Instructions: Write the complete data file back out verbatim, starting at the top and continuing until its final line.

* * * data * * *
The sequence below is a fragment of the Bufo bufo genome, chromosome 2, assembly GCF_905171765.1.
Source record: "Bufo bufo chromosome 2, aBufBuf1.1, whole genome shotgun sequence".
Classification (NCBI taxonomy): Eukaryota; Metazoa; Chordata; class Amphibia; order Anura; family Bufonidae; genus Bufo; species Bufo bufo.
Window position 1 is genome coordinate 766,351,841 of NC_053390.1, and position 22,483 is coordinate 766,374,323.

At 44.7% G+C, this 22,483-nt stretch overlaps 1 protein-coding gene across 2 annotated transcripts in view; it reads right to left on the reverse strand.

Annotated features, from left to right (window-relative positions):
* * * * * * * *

The sequence below is a fragment of the Bufo bufo genome, chromosome 2, assembly GCF_905171765.1.
Source record: "Bufo bufo chromosome 2, aBufBuf1.1, whole genome shotgun sequence".
Classification (NCBI taxonomy): Eukaryota; Metazoa; Chordata; class Amphibia; order Anura; family Bufonidae; genus Bufo; species Bufo bufo.
Window position 1 is genome coordinate 766,351,841 of NC_053390.1, and position 22,483 is coordinate 766,374,323.

At 44.7% G+C, this 22,483-nt stretch overlaps 1 protein-coding gene across 2 annotated transcripts in view; it reads right to left on the reverse strand.

Annotated features, from left to right (window-relative positions):